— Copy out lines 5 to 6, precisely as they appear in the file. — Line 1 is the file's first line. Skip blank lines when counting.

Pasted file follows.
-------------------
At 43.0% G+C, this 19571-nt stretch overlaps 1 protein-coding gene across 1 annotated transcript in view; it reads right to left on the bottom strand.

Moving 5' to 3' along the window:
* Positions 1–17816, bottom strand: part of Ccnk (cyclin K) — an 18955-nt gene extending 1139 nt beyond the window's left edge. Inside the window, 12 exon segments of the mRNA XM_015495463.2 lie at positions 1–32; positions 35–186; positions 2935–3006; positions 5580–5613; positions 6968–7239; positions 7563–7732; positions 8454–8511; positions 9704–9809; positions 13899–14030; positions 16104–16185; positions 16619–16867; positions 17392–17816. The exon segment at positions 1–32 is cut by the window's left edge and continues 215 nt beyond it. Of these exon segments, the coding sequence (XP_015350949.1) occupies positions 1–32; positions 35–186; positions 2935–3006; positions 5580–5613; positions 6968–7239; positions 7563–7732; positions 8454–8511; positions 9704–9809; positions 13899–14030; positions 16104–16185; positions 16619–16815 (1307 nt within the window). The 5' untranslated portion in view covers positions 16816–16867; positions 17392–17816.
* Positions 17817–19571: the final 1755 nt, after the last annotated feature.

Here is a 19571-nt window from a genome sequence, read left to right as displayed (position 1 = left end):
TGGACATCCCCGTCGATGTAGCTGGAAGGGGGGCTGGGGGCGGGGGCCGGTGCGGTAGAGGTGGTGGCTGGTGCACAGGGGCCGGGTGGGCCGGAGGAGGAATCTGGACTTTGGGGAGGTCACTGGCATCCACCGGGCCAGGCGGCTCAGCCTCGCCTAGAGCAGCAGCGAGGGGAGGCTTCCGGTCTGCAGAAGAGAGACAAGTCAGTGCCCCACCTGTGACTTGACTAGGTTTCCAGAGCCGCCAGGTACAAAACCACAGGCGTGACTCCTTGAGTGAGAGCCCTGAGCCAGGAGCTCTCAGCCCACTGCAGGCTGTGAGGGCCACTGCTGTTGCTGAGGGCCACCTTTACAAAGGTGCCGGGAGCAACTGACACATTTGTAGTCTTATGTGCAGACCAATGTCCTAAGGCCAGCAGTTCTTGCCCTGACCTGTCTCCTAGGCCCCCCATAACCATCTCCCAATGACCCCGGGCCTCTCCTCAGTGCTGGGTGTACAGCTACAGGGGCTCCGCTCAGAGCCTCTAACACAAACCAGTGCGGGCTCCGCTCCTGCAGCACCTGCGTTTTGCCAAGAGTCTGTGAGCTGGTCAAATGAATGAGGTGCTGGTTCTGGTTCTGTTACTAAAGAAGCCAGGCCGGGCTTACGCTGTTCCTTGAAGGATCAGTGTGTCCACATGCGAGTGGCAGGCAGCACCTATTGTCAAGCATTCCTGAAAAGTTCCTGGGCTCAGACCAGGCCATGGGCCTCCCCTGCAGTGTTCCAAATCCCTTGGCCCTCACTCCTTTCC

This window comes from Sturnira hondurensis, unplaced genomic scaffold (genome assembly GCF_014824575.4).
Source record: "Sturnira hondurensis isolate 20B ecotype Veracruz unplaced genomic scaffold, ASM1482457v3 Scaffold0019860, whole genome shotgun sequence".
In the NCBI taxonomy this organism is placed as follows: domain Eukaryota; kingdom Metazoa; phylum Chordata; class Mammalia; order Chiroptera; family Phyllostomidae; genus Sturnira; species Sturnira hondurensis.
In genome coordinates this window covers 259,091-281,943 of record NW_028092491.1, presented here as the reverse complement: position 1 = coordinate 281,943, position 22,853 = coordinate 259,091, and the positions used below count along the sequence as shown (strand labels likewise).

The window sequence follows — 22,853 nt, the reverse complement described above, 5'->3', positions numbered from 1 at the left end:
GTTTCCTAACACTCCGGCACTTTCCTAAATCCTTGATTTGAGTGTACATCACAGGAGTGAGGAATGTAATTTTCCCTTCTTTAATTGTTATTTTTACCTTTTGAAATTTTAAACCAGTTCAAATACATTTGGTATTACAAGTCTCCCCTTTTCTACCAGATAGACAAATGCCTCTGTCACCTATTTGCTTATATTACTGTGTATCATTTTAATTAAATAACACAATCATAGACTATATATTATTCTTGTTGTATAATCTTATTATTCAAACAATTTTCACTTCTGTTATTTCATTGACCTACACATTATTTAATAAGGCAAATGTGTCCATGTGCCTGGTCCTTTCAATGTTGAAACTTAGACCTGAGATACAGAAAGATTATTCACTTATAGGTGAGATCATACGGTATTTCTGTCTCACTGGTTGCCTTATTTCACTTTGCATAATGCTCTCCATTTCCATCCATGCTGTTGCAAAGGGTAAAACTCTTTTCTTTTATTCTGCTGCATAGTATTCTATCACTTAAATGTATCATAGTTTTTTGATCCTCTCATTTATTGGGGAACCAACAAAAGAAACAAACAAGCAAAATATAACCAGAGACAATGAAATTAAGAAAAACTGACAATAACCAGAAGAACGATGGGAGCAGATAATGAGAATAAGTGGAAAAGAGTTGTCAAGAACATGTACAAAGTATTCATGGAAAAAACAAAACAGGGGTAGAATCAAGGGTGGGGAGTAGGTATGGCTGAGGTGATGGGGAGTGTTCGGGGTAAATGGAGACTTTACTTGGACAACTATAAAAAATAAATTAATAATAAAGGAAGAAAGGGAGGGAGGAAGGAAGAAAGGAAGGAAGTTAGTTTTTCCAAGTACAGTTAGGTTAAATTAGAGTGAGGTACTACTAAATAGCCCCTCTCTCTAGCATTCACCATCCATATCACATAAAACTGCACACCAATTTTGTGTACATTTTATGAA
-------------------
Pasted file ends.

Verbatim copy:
Here is a 19571-nt window from a genome sequence, read left to right as displayed (position 1 = left end):
TGGACATCCCCGTCGATGTAGCTGGAAGGGGGGCTGGGGGCGGGGGCCGGTGCGGTAGAGGTGGTGGCTGGTGCACAGGGGCCGGGTGGGCCGGAGGAGGAATCTGGACTTTGGGGAGGTCACTGGCATCCACCGGGCCAGGCGGCTCAGCCTCGCCTAGAGCAGCAGCGAGGGGAGGCTTCCGGTCTGCAGAAGAGAGACAAGTCAGTGCCCCACCTGTGACTTGACTAGGTTTCCAGAGCCGCCAGGTACAAAACCACAGGCGTGACTCCTTGAGTGAGAGCCCTGAGCCAGGAGCTCTCAGCCCACTGCAGGCTGTGAGGGCCACTGCTGTTGCTGAGGGCCACCTTTACAAAGGTGCCGGGAGCAACTGACACATTTGTAGTCTTATGTGCAGACCAATGTCCTAAGGCCAGCAGTTCTTGCCCTGACCTGTCTCCTAGGCCCCCCATAACCATCTCCCAATGACCCCGGGCCTCTCCTCAGTGCTGGGTGTACAGCTACAGGGGCTCCGCTCAGAGCCTCTAACACAAACCAGTGCGGGCTCCGCTCCTGCAGCACCTGCGTTTTGCCAAGAGTCTGTGAGCTGGTCAAATGAATGAGGTGCTGGTTCTGGTTCTGTTACTAAAGAAGCCAGGCCGGGCTTACGCTGTTCCTTGAAGGATCAGTGTGTCCACATGCGAGTGGCAGGCAGCACCTATTGTCAAGCATTCCTGAAAAGTTCCTGGGCTCAGACCAGGCCATGGGCCTCCCCTGCAGTGTTCCAAATCCCTTGGCCCTCACTCCTTTCC